Photo: Vasily Maximov/AFP via Getty Images
Article by: Yevhen Buderatskyi
On August 10, Russian President Vladimir Putin decided to comment on the latest developments in Crimea. He explained that the increase in Russian military activity on the peninsula was nothing other than preventive action against some “Ukrainian sabotage and reconnaissance group” that attempted to “organize a terrorist act in Crimea.”
It is noteworthy that Putin’s statement was made only on August 10 whereas the events themselves, according to the Russian side, took place as early as August 7 or 8. Why was the declaration announced only now?
Version 1. Pretext for declaring war
Many experts have drawn historical analogies between the “Gleiwitz incident” (false flag Nazi operation in August 1939 that served as Germany’s pretext for invading Poland — Ed.) when Germany staged an attack by Poland on itself, creating a formal pretext for the start of World War II.
As fantastic as this version appears, it is nonetheless true that both on the Russian and the Ukrainian side predictions about the approaching “major war” are voiced with increasing frequency. The escalation of hostilities in Eastern Ukraine and the declarations about Crimea may be links in the same chain.
Given the fact that Russian propaganda frequently resorts to methods used by Nazi Germany, it is impossible to rule anything out. However, the main problem with this version is that the “attack on Crimea” cannot serve as adequate explanation for intensifying actions against Ukraine since the international community considers Crimea as Ukraine.
Version 2. Provoking Ukraine to make mistakes
In order to understand Putin’s statement on Crimea, it is worth reviewing the not-so-distant events in Georgia eight years ago. The August Russian-Georgian war was preceded by informational attacks, each one similar to Putin’s statement.
The purpose of these actions was to provoke the Georgian side to react. At the same time, the Russians were trying to arrange everything to make it appear that Tbilisi had gone crazy and that the Georgians themselves had attacked Russia.
In this case, Russia hopes to sow doubts in the international community and provide pretexts for Ukraine’s partners to distance themselves from Kyiv. In 2008, Georgia succumbed to such provocations to some extent, which is why Ukraine must not repeat Tbilisi’s mistakes.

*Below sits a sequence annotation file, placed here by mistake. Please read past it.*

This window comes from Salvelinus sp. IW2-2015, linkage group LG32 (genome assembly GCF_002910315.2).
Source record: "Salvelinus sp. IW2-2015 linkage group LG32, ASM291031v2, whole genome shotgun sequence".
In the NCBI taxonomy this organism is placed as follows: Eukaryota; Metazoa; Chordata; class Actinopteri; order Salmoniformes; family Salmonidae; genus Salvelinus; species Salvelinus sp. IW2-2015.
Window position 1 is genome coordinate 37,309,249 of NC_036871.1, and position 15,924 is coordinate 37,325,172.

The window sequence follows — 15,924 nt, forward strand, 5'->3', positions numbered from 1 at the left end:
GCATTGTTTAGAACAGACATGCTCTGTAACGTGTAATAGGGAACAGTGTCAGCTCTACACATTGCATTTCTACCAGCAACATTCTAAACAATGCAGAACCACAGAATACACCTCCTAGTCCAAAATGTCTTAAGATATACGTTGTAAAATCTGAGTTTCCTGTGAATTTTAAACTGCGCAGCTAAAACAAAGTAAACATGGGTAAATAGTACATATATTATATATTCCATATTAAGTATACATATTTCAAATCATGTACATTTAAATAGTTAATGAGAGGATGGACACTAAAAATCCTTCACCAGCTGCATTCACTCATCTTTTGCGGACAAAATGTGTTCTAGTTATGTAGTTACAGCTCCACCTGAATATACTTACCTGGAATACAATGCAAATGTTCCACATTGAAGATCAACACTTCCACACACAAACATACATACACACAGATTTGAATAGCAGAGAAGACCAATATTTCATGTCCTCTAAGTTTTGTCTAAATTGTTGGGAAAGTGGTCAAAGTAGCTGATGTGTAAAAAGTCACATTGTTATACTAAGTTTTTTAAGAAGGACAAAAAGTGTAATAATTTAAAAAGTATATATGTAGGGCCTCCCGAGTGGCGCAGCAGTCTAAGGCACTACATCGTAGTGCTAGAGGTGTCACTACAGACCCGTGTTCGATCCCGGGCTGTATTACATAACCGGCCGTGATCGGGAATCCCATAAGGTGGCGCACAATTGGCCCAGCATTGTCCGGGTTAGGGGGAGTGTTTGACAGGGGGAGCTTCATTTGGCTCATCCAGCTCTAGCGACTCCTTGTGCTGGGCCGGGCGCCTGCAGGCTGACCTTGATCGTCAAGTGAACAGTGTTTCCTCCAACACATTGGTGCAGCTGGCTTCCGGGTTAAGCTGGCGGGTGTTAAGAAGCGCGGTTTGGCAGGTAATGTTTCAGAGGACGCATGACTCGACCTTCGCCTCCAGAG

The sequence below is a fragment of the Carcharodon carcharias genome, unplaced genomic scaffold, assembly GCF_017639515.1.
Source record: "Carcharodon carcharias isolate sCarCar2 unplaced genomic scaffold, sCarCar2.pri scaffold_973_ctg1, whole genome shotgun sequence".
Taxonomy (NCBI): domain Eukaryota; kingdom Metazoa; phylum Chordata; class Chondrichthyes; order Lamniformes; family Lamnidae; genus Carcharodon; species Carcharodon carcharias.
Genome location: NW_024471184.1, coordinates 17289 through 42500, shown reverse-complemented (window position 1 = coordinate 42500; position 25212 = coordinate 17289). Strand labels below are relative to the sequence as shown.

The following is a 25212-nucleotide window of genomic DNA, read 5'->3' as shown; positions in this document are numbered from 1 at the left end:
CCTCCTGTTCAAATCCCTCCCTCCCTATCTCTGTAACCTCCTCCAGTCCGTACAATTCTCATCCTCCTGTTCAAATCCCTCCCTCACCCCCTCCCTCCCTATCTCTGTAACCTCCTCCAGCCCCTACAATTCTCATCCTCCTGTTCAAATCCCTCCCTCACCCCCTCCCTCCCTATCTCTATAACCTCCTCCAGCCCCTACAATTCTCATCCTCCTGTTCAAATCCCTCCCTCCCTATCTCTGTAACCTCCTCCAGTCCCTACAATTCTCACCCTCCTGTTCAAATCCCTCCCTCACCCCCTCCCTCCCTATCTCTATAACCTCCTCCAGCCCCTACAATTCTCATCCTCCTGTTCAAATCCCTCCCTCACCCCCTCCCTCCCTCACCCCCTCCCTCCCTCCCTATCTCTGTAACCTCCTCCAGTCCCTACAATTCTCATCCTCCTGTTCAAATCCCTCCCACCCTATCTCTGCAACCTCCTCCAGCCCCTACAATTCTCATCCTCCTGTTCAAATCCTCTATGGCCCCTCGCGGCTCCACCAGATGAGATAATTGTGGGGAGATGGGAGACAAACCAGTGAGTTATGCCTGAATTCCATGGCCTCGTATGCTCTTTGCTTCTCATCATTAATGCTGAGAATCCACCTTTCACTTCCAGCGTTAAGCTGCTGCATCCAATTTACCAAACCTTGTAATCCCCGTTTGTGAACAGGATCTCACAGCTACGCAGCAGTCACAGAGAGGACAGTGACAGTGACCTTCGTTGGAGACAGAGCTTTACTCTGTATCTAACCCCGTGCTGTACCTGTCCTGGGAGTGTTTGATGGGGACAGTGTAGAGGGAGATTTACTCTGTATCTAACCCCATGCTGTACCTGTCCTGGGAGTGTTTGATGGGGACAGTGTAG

Version 3. Elections in Russia
Recent opinion polls indicate that although support for Vladimir Putin remains high in Russian society, a growing number of Russians are indifferent to the Russian president.
This situation would not be critical if did not occur before elections to the Russian State Duma, to be held in September. Putin is deathly afraid of an internal explosion and often uses amplification and hysteria about foreign enemies to distract the Russian population from domestic problems.
Given that Turkey is a friend again and the US is not paying special attention to Moscow’s forces, the Kremlin has returned to the long hackneyed scenario with “Ukrainian fascists.”
Version 4. Raising the stakes on the international scene
Vladimir Putin in his Crimean declaration has already managed to emphasize that, given the current situation, negotiations in the “Normandy format” are meaningless.
In fact, the Russian president hinted that Moscow does not see any sense in the Minsk agreement and threatened to withdraw from the peace process.
Keeping in mind that the West frequently states that there is no alternative to Minsk 2, Putin’s statement may be nothing more than basic bargaining: for example, offer us something if you do not want us to withdraw from the “Minsk process.”
What the Kremlin wants exactly is unclear. However, since Crimea was chosen for the newest provocation, it is possible Crimea itself is subject to bargaining.
Moscow often “tosses out” unexpected topics into the foreign policy dialogue in order to raise the stakes. This has happened many times. One could mention the unexpectedly active intervention in the Syrian conflict. The Kremlin likes to draw attention to itself because this is the only way the Kremlin boss feels important.
Version 5. Crackdown in Crimea
In assessing Putin’s statement it is necessary to take into account the foreign policy aspect. On August 9, Putin held a meeting with the Turkish leader Recep Erdogan, which was presented as a reconciliation between Russia and Turkey.
Turkey has long taken the position of not recognizing Russia’s annexation of Crimea and has supported the Crimean Tatars, although it did not support sanctions against Russia in response to the annexation.
Russia’s inability to break the resistance of the Crimean Tatars on the peninsula is obvious and the Kremlin needs some explanation for even greater crackdowns in Crimea. “Ukraine’s incursion” appears a strong argument for Russia’s behavior. Nevertheless, given Turkish support for the Crimean Tatars, tough countermeasures could have caused Ankara’s displeasure. Therefore, one should not exclude the possibility that during Putin’s meeting with Erdogan, the Turkish president could have promised not to interfere in the situation in Crimea in exchange for something more substantial for himself.
Any of these versions is nothing more than a guess. However, Ukrainian authorities should take the statements by Putin seriously since they are evidence of a change of position on Ukraine. Pretending that nothing is happening is not a good idea.